Though there were periodic restoration efforts, the house slowly decayed. Then with a Save America's Treasures grant in 1999 and state funding, a restoration was undertaken of the carriage house, roof, and exterior walls. Special attention was devoted to the interior furnishings and finishes, all of which were restored or replaced. The most significant innovation was the exploitation of modern digital technology to replicate from actual samples or period designs the 25 different wallpapers which had been used throughout the house. Today the house and its visitors' center next door are again open to the public as a partner in the Dayton Aviation Heritage Historic Park.

Website: http://www.ohiohistory.org/places/dunbar/

Dunbar House photos: courtesy of AGI Photographic Imaging.


Bayard Condict Building

New York, NY

AWARD for the meticulous restoration of the terra-cotta façade of architect Louis Sullivan’s only building in New York City.

Constructed as lofts in 1899 by Silas Condict, this is the only building in New York City designed by the famous American architect Louis Sullivan. In fact, Sullivan said it was his favorite design of all of his buildings. It is not well known because it is tucked away on Bleeker Street in the Village. Nevertheless, it glories in its richly decorated 13-story terra-cotta façade which incorporates exuberant foliate motifs, lion's head gargoyles, and six 15-ft. tall angels with outstretched arms below the cornice. With the inevitable deterioration of the terra-cotta over the years, Marvin Shulsky, whose family has owned the building for over 60 years, decided it was time for a complete $1.2 million restoration of the façade.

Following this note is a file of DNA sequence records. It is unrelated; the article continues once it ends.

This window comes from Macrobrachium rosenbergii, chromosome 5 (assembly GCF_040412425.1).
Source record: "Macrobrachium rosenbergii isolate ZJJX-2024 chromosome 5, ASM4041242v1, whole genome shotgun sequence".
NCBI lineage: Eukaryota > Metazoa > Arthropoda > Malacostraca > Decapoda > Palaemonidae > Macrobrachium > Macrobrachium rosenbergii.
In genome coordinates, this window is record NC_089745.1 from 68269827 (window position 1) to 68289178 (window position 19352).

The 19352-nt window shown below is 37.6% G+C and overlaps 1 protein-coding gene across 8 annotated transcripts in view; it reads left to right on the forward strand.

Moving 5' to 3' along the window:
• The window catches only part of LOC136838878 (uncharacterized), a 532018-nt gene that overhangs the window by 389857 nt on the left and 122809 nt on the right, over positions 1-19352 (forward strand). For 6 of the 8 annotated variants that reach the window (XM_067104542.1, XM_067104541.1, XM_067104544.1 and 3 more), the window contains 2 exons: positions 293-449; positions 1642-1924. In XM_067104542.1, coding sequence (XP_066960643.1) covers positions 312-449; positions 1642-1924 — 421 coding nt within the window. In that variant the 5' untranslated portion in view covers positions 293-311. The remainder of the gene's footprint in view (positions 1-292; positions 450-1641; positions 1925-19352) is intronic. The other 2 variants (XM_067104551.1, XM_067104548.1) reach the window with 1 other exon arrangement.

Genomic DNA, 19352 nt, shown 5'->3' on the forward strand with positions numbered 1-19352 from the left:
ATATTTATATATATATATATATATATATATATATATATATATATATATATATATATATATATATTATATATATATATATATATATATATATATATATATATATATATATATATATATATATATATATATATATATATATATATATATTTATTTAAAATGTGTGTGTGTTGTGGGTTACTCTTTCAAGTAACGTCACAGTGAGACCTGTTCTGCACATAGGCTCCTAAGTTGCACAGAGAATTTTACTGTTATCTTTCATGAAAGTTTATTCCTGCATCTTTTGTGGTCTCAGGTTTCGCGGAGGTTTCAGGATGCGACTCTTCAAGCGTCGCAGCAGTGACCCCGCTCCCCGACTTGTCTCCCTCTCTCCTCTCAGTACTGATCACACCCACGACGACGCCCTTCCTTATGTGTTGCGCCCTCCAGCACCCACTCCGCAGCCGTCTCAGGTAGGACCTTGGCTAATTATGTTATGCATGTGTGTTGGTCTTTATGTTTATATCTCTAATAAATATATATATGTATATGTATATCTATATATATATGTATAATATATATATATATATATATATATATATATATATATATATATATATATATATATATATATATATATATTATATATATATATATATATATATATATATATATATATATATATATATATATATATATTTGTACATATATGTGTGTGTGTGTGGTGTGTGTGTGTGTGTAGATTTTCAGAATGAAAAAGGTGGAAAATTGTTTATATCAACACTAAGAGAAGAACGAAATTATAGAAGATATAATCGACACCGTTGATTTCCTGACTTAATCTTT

Some 1,300 of the 7,000 elements of the façade were removed, repaired, reinforced, and where necessary replaced during the course of the work. The long missing first floor was rebuilt. Corroded cast iron columns and steel beams were cleaned and painted. The pieces were then reattached with stainless steel anchors, and the entire façade was repointed and cleaned. The magnificently restored structure once again welcomes visitors and Sullivan devotees to its presence.